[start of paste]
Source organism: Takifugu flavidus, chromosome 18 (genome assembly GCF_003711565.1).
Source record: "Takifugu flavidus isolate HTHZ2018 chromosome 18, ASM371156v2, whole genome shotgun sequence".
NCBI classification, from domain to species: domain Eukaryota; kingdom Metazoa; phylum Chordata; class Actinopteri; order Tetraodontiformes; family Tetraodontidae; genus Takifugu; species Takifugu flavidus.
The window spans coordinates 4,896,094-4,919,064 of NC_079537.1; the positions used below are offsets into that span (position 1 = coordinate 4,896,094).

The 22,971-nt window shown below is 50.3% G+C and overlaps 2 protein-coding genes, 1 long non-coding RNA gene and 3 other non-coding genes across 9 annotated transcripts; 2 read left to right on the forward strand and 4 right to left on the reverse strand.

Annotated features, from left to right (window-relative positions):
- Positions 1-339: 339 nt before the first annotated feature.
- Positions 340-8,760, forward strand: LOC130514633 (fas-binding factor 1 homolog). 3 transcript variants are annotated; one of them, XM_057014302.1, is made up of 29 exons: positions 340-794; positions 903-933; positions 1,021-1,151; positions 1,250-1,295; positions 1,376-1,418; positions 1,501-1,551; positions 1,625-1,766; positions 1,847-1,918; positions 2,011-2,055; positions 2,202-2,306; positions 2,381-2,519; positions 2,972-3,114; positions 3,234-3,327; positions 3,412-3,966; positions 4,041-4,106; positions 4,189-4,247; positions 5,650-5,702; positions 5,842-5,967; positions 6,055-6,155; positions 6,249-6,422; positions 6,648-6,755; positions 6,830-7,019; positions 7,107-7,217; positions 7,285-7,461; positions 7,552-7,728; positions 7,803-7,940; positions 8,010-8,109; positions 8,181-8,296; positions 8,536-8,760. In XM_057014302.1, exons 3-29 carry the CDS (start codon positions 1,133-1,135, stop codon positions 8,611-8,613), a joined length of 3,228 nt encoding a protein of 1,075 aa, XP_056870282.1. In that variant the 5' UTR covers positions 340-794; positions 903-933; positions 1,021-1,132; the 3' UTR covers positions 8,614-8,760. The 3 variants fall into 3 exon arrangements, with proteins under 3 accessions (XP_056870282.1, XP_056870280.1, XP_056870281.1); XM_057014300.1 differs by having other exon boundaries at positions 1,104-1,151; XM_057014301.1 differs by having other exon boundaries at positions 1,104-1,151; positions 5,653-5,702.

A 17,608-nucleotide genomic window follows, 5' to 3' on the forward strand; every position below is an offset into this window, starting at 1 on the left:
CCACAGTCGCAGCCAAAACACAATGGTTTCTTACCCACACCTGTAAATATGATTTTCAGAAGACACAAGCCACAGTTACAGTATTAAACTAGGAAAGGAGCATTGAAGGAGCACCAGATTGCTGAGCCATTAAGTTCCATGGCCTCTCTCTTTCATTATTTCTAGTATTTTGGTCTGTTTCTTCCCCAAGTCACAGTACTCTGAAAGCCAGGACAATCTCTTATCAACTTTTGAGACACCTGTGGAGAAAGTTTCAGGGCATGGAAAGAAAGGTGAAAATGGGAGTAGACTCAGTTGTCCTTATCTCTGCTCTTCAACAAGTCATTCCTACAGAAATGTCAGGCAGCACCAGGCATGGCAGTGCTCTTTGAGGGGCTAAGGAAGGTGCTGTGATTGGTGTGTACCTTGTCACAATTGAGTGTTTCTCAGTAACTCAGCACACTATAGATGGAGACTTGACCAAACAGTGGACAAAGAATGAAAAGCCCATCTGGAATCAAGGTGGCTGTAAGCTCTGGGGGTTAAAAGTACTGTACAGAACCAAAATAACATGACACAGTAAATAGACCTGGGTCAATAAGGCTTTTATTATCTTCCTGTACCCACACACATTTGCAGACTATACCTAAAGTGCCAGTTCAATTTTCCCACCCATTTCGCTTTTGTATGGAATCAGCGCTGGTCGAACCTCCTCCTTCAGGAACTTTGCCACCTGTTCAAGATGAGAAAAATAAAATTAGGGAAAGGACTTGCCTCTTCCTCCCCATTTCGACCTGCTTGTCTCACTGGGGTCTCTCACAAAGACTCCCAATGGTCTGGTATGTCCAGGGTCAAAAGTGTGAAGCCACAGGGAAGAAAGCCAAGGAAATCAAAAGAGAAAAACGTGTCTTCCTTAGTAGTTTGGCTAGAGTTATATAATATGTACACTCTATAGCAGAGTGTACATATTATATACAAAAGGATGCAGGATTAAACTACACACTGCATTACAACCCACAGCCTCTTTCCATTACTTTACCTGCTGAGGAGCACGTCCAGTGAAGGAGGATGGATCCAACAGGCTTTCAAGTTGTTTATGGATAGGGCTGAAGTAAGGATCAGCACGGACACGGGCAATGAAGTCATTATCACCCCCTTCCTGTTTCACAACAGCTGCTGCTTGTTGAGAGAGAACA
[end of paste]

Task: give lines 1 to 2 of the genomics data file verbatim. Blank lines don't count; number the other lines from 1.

Source organism: Takifugu flavidus, chromosome 18 (genome assembly GCF_003711565.1).
Source record: "Takifugu flavidus isolate HTHZ2018 chromosome 18, ASM371156v2, whole genome shotgun sequence".